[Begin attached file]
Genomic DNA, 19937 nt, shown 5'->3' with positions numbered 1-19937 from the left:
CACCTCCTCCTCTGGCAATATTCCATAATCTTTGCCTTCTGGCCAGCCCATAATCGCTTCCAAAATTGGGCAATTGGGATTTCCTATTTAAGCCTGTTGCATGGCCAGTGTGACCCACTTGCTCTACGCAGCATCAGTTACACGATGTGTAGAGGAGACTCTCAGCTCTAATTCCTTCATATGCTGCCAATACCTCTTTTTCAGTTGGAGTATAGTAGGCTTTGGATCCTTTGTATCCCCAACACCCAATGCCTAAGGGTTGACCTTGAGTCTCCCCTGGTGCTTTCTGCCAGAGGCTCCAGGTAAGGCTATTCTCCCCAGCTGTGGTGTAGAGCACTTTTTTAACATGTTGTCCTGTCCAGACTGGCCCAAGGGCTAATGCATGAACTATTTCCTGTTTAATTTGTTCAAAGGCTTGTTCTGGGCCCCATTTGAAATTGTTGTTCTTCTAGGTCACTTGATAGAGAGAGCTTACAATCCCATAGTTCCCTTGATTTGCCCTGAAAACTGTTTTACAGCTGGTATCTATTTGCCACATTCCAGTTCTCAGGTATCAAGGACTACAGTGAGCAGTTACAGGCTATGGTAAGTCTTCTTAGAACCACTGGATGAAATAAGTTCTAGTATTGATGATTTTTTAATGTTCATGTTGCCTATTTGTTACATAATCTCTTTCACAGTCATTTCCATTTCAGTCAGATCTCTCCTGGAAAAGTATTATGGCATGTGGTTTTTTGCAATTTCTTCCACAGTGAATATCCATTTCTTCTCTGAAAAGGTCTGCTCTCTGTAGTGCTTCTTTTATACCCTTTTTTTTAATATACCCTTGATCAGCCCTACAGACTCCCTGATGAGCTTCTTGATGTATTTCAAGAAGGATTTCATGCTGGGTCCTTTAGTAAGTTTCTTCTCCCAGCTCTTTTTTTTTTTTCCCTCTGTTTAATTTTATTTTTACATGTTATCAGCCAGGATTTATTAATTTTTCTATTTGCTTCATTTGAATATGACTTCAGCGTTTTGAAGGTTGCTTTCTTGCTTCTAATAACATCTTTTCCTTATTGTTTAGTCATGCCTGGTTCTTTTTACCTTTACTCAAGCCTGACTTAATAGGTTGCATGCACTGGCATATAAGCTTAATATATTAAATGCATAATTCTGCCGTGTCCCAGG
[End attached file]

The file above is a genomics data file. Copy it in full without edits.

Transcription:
Genomic DNA, 19937 nt, shown 5'->3' with positions numbered 1-19937 from the left:
CACCTCCTCCTCTGGCAATATTCCATAATCTTTGCCTTCTGGCCAGCCCATAATCGCTTCCAAAATTGGGCAATTGGGATTTCCTATTTAAGCCTGTTGCATGGCCAGTGTGACCCACTTGCTCTACGCAGCATCAGTTACACGATGTGTAGAGGAGACTCTCAGCTCTAATTCCTTCATATGCTGCCAATACCTCTTTTTCAGTTGGAGTATAGTAGGCTTTGGATCCTTTGTATCCCCAACACCCAATGCCTAAGGGTTGACCTTGAGTCTCCCCTGGTGCTTTCTGCCAGAGGCTCCAGGTAAGGCTATTCTCCCCAGCTGTGGTGTAGAGCACTTTTTTAACATGTTGTCCTGTCCAGACTGGCCCAAGGGCTAATGCATGAACTATTTCCTGTTTAATTTGTTCAAAGGCTTGTTCTGGGCCCCATTTGAAATTGTTGTTCTTCTAGGTCACTTGATAGAGAGAGCTTACAATCCCATAGTTCCCTTGATTTGCCCTGAAAACTGTTTTACAGCTGGTATCTATTTGCCACATTCCAGTTCTCAGGTATCAAGGACTACAGTGAGCAGTTACAGGCTATGGTAAGTCTTCTTAGAACCACTGGATGAAATAAGTTCTAGTATTGATGATTTTTTAATGTTCATGTTGCCTATTTGTTACATAATCTCTTTCACAGTCATTTCCATTTCAGTCAGATCTCTCCTGGAAAAGTATTATGGCATGTGGTTTTTTGCAATTTCTTCCACAGTGAATATCCATTTCTTCTCTGAAAAGGTCTGCTCTCTGTAGTGCTTCTTTTATACCCTTTTTTTTAATATACCCTTGATCAGCCCTACAGACTCCCTGATGAGCTTCTTGATGTATTTCAAGAAGGATTTCATGCTGGGTCCTTTAGTAAGTTTCTTCTCCCAGCTCTTTTTTTTTTTTCCCTCTGTTTAATTTTATTTTTACATGTTATCAGCCAGGATTTATTAATTTTTCTATTTGCTTCATTTGAATATGACTTCAGCGTTTTGAAGGTTGCTTTCTTGCTTCTAATAACATCTTTTCCTTATTGTTTAGTCATGCCTGGTTCTTTTTACCTTTACTCAAGCCTGACTTAATAGGTTGCATGCACTGGCATATAAGCTTAATATATTAAATGCATAATTCTGCCGTGTCCCAGG